ASH: DASH Diet Gets No Respect from Hypertensive Patients

June 1, 2007

CHICAGO -- The DASH diet plan apparently has not caught on among hypertensive patients. In fact, the percentage of patients adhering to DASH plummeted after the diet was incorporated in national guidelines.

CHICAGO, June 1 -- The DASH diet plan apparently did not catch on among hypertensive patients.

In fact, the percentage of patients adhering to DASH plummeted after the diet was incorporated in national guidelines. said Philip Mellen, M.D., of Wake Forest in Winston-Salem, NC, at a session of the American Society of Hypertension meeting here.

The DASH (Dietary Approaches to Stop Hypertension) has significantly lost ground since it was added to the Joint National Committee on Prevention, Detection, Evaluation, and Treatment of High Blood Pressure in 1998 (JNC-6) and 2003 (JNC-7).

"Few adults with known hypertension follow the DASH diet," said Dr. Mellen. "We appear to be going in the wrong direction. The dietary quality of hypertensive adults has deteriorated since the DASH diet became incorporated in the national guidelines."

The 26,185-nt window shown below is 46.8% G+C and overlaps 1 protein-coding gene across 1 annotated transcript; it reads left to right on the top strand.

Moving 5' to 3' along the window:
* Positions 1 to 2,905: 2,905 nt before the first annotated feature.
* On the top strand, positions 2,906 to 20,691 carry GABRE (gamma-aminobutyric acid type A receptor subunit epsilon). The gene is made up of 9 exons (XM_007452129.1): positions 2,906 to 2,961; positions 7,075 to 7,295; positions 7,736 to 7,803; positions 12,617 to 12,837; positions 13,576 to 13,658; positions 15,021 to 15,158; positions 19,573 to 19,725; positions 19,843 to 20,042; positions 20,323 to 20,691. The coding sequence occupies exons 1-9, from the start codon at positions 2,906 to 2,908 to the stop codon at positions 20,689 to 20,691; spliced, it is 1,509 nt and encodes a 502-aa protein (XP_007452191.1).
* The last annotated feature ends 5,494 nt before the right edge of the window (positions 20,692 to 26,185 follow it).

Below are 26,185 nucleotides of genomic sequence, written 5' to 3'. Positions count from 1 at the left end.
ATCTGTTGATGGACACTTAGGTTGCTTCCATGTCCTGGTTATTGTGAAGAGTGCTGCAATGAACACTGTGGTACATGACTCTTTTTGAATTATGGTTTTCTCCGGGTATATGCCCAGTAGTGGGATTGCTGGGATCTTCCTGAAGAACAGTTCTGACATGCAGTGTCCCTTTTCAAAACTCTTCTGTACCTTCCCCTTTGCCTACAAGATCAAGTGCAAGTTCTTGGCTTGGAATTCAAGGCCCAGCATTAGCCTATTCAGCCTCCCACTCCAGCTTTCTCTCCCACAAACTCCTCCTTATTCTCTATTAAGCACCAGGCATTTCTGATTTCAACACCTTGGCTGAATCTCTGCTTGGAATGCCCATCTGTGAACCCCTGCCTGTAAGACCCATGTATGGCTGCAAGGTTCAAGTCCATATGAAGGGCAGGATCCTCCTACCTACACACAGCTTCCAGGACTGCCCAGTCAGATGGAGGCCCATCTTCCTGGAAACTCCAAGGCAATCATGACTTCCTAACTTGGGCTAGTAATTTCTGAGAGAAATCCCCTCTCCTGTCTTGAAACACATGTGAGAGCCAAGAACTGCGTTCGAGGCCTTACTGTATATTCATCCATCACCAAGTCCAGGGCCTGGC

Data from the National Health and Nutrition Examination Survey dietHH (NHANES III), which was conducted from 1988 through 1994 before the DASH trial, showed the eating diet high in fruits and vegetables and low in fat could reduce the risk of high blood pressure. NHANES IV was conducted from 1999 through 2004 following the results of the trial and its addition to guidelines, Dr. Mellen reported:

The percentage of Americans reaching the DASH goal of reducing total fat intake to less than 27% of calories fell from 42.9% in NHANES III to 35.9% in NHANES IV (P=.01).

  • The percentage of patients achieving the DASH goal of eating 31 g of fiber daily decreased from 20.2% in NHANES III to 12.4% in NHANES IV (P